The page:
The relationship between the childhood and adult forms of schizophrenia has been discussed in a previous paper,16 and the opinion was expressed that the two forms of the disease are probably the same basic process. This conclusion was based largely on the following two lines of evidence: 1. Bender3 demonstrated in long-term follow-up studies that the majority of schizophrenic children become schizophrenic adults. 2. The basic psychopathology in adult and childhood schizophrenia as described by several workers is markedly similar.5,14 Additional evidence is the demonstration by Kallmann and Roth6 that schizophrenia occurs at approximately the same frequency in the immediate families of adult and "preadolescent" schizophrenics.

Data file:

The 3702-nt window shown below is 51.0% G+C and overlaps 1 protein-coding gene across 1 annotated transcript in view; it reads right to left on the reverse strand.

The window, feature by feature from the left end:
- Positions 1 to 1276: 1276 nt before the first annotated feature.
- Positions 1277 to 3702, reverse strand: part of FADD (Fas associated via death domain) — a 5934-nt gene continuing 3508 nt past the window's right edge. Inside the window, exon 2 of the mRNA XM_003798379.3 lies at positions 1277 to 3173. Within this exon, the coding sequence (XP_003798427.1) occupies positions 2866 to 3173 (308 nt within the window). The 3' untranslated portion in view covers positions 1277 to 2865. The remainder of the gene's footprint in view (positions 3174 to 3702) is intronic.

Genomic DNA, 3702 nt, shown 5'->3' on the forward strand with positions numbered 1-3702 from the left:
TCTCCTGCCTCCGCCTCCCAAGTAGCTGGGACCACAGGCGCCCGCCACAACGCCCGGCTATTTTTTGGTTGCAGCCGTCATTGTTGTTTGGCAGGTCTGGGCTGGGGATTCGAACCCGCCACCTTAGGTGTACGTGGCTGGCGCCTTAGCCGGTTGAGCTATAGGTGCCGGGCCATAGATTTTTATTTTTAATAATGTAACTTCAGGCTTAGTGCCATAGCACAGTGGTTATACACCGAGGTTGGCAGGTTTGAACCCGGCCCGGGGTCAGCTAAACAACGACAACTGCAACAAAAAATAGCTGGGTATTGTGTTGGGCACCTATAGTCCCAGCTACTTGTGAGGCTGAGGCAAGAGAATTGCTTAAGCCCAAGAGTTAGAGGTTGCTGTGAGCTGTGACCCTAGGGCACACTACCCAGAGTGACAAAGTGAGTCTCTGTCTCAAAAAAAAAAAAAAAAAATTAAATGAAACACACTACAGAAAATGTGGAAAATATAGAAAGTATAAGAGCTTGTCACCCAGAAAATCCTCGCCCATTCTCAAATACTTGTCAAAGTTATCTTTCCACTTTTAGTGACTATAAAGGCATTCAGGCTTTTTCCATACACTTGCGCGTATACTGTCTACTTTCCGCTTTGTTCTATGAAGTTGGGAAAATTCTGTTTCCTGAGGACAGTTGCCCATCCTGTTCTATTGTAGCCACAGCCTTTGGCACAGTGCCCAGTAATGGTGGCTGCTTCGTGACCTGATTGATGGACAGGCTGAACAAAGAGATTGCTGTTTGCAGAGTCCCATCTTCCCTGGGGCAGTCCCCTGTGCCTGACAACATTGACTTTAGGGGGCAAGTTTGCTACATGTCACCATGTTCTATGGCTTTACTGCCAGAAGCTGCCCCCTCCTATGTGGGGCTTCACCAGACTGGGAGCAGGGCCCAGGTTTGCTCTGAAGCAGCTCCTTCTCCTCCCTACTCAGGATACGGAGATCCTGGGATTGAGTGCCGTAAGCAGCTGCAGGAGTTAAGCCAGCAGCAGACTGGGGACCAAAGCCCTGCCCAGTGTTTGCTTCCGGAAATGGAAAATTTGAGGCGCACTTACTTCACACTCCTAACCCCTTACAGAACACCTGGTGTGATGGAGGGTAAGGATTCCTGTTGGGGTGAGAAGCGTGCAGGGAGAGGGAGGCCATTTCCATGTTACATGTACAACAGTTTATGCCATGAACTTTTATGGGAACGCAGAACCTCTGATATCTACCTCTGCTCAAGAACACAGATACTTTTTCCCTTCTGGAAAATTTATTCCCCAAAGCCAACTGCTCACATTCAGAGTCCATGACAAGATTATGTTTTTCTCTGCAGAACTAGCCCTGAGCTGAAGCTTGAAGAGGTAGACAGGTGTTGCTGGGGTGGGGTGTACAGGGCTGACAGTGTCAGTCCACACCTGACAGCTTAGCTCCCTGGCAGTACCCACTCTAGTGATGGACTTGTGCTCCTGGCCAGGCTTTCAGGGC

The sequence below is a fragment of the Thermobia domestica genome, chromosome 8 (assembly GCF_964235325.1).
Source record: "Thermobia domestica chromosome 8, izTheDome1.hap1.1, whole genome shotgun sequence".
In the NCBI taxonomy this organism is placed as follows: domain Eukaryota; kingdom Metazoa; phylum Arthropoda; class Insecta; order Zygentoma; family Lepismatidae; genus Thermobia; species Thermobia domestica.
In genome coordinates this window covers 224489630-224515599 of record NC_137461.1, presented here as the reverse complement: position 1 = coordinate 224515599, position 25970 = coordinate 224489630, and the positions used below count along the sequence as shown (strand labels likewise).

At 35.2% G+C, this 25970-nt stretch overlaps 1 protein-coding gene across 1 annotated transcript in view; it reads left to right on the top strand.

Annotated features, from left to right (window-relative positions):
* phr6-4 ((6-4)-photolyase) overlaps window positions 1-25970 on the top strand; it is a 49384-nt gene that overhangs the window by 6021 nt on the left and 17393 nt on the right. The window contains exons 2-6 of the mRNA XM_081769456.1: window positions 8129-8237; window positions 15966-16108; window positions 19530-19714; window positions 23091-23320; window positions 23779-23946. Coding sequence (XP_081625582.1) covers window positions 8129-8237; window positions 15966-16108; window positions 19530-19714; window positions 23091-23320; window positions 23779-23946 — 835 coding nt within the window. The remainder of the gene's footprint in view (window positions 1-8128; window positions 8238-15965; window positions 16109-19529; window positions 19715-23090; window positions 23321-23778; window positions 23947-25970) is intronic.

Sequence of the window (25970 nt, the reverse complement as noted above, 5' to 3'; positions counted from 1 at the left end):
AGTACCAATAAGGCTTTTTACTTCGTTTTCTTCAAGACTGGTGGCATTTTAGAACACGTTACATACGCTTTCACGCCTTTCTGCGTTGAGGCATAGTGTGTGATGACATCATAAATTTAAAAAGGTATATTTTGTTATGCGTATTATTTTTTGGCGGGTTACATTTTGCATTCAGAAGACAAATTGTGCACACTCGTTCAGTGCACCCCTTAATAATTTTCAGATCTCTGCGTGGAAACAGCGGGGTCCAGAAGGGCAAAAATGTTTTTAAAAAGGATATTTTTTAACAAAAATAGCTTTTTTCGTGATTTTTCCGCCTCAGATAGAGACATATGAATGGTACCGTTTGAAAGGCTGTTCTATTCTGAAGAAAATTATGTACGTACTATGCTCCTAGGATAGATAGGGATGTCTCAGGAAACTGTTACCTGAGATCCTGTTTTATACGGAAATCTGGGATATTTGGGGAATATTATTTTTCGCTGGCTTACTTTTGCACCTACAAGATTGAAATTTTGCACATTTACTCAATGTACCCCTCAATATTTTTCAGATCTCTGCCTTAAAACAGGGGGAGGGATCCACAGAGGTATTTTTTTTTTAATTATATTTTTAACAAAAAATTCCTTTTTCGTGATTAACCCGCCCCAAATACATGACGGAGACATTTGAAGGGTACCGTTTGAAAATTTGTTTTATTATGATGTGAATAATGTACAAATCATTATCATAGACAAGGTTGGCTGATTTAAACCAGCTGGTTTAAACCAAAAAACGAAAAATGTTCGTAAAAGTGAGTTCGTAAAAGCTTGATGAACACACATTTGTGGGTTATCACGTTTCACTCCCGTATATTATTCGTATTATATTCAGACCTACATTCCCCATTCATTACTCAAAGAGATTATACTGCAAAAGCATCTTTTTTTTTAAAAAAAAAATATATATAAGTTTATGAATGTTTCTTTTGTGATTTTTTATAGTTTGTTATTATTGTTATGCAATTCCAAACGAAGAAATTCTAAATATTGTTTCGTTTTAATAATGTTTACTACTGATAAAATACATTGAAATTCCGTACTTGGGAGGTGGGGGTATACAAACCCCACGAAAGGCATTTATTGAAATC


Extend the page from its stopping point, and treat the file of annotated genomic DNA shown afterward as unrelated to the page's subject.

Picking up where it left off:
In the search for metabolic abnormalities in schizophrenia, there are certain advantages to using children as research subjects. The chief advantages are as follows: 1. Since the disease is in its early stages, any metabolic
SHAW CR, SUTTON HE. Metabolic Studies in Childhood Schizophrenia: II. Amino Acid Excretion Patterns. Arch Gen Psychiatry. 1960;3(5):519–522. doi:10.1001/archpsyc.1960.01710050069007
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